Each person experiencies pain or hurt in a different way. What we collectively know as pain is one of the most subjective things there are. I sometimes think that we came up with this word to have some common ground, something to talk about or share, so that others could try to “understand” what we are so ineffectively trying to describe.
Not only are the ways in which we go through pain very different, but also the things that causes us pain are incredibly diverse. Of course there might be some common ground in that most people find things like failure, or loss, or death, really painful. But as with physical ailments, even in these situations, we all have varying pain thresholds.
And we also react to pain in many different ways. Some people try to avoid pain at all costs, thus actively avoiding anything that can cause them suffering, from very simple things, like making small decisions, to larger ones, like committing to a relationship or admitting love in their lives. Some people are in pain but they deny it, sometimes even unconsciously, and they live their lives in a half-shadow, unable to be happy because they are also unable to admit that they’re in pain, thus making any change impossible. Others are so scared of being in pain that they resort to an addiction of some sort. This, of course, can be drugs, but it might be other things as well, such as an addiction to shopping, sex, reckless actions, etc.
Now that I’m writing this it seems to me that these series of posts are about all the shadowy things in ourselves, the ones that we cannot get rid of. We can’t get rid of pain, either. I think that we are all, to a greater or lesser extent, afraid of pain and suffering. It’s only natural, after all. Most of us would not leave our hand in a flame, and neither would we leave our souls or emotions there, if we could avoid it.
In some circumstances we can avoid feeling or being hurt. We might listen to our Inner Voice that is telling us that some situation will end up badly and we might decide to steer clear of it before it’s too late. We can avoid a fight, a bad relationship when we see a red flag, getting into a business deal we feel is not going to be right for us. If we avoid the pain, this is great.
We cannot always avoid it, though. Sometimes too many intense emotions are involved and we might not find it that easy to just run away and say no. Some other times we might not even realise we’re in too deep until it is too late. Or perhaps our pain was caused by one of the inevitable losses of life. Or we might be in the midst of a sorrowful situation triggered by others, and let’s face it, we cannot control what other people do.
Whatever has caused our situation, there are still things that we can do to feel better about it, to deal with it more positively and to extract the gold out of the situation.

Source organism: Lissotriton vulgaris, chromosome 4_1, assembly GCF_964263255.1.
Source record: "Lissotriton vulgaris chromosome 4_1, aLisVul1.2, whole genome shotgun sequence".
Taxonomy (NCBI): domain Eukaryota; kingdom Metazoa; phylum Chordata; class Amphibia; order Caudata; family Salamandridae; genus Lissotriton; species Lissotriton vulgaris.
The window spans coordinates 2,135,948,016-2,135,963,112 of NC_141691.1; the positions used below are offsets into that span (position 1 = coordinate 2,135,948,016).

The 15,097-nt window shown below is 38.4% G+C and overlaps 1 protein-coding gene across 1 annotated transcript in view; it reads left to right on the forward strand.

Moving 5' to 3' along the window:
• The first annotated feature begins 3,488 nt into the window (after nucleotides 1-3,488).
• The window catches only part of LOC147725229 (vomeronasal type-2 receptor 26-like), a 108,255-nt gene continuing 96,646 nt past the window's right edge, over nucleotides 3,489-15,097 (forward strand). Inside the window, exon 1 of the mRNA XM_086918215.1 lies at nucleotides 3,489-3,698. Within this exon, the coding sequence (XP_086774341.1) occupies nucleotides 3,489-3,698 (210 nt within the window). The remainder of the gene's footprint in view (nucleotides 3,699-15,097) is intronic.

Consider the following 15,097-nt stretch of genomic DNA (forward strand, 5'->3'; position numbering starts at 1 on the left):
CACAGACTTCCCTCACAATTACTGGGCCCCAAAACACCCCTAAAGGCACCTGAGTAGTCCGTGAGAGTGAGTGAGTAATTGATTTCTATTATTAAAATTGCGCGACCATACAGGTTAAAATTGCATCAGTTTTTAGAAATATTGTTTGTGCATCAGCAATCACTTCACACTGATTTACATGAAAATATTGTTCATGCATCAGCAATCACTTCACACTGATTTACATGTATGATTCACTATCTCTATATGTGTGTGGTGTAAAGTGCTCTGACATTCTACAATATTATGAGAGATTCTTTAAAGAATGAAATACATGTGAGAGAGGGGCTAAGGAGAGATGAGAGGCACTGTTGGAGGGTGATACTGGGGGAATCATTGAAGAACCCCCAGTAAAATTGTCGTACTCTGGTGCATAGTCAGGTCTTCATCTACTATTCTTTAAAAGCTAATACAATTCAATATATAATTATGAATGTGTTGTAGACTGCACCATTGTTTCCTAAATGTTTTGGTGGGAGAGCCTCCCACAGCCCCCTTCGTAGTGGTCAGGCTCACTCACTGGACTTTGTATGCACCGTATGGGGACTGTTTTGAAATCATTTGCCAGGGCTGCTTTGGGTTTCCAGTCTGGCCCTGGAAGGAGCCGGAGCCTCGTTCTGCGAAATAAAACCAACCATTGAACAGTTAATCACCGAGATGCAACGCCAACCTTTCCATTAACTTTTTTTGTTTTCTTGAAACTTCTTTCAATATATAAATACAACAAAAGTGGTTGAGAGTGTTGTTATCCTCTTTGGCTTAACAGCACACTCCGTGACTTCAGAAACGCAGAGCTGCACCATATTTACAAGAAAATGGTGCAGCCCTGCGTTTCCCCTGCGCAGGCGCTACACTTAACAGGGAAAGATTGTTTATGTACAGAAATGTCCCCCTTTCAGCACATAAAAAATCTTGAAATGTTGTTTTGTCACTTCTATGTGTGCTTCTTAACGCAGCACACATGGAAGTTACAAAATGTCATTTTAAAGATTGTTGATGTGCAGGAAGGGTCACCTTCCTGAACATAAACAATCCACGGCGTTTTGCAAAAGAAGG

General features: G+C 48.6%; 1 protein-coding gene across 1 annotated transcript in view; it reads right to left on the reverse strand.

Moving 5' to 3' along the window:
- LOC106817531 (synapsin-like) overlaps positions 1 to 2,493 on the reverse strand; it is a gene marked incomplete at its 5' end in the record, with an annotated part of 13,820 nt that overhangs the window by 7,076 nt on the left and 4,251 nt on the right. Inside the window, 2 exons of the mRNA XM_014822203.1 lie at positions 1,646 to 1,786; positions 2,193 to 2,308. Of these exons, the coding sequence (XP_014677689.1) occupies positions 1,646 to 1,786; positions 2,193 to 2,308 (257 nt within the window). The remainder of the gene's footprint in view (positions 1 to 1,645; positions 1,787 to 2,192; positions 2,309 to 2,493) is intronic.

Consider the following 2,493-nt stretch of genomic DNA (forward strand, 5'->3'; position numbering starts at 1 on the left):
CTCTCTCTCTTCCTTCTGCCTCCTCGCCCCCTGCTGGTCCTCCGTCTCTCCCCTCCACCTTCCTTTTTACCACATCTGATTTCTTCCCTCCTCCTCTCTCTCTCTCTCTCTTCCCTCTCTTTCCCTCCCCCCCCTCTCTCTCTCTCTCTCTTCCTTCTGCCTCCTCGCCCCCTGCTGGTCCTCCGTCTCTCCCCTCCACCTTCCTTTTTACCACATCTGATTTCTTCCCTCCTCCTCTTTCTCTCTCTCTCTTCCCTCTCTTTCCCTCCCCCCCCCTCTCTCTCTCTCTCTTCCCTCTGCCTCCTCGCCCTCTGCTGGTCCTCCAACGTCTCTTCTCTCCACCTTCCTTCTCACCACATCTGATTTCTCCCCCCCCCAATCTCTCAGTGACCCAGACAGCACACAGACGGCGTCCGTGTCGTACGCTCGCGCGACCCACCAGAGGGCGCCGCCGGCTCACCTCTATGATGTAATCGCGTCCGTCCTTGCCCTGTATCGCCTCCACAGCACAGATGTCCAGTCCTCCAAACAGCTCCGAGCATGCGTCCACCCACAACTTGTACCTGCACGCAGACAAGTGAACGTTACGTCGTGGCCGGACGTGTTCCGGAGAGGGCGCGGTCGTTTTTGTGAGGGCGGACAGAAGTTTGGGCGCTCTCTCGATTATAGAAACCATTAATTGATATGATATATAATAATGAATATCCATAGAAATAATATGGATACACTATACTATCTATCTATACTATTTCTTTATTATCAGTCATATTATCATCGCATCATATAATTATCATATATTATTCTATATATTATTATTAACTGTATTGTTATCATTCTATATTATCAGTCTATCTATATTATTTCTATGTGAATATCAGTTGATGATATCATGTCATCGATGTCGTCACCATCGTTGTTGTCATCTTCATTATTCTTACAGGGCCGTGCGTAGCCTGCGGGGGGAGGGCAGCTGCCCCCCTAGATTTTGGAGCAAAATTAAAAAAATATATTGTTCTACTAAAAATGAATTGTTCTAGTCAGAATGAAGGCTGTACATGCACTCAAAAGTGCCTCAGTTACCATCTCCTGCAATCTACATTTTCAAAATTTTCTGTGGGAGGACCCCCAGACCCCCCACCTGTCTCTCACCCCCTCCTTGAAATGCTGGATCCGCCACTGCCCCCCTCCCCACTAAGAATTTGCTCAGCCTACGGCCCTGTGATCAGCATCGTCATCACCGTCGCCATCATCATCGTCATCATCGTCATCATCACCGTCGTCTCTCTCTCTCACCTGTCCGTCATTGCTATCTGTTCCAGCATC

The first, and most difficult step, is to accept that pain is going to come into your life. We need to embrace sorrow as an integral part of our human experience and as something inevitable. Because of this inevitability, the best that we can do is to be prepared, to brace ourselves for the possibility of encountering moments in life when we will be surrounded by these feelings of grief. When we accept this inevitability, we can be stronger in the awareness that these difficult circumstances are a part of life, and that we are not alone in our misery, regardless of how personal and subjective it might be.
The second step is to open ourselves to the hurts that are already part of our experience. It is very important to prepare for what might come in the future, but it is equally important to learn to deal with what is already living inside us. You might want to ask yourself these questions: What caused this pain? Why do I find it painful? What have I done with my pain? Have I faced it, avoided it, run away from it?
Once you have answered these questions, you will be able to determine how your approach to your difficult emotions is helping or hindering your well-being, your happiness, your mental and emotional health. Especially if you find yourself avoiding your pain, by some sort of addiction or by not being fully present in your life, you will need to take some action.
Again, you need to acknowledge your sorrow. This can be devastating for some of us, so take your time. But you need to grab a chair, and sit down in front of your grief. Every day, sit a little bit closer. Don’t do anything, just look. If it gets too overwhelming, come back again tomorrow.
When you feel ready, talk to this pain. Ask it questions. Say how you feel, about what caused it, but also how you feel about this feeling of grief or sadness. Is it depleting you? Are you scared of it? By doing this, little by little, you will realise that while this feeling is a part of you, it doesn’t have to dominate your whole existence. It can have a name and a presence in your life, because it is part of your emotional landscape, and an integral part of being human, but it is not you. You are not your pain, or any other of the emotions that you might have that disempower you, that keep hurting you or that drag you down or back.
Navigating our hurts is an important skill, and one that can be a real gift in our lives. As I said, your pain is not you, but it is a part of you, and as such it is essential that you integrate it into who you are, that you learn its lessons and recognise its importance and its place.
You need to be able to access your grief when you need to, or when you decide to. But don’t stay in that room. There are many other rooms in the house that is you, and it is crucial that you take possession of this house and that you inhabit this and all the other rooms as well. You will have your favourite parts, of course, but owning everything will make you stronger, more mature, more rounded. And you will be able to feel pain as deeply as necessary, without being at its mercy.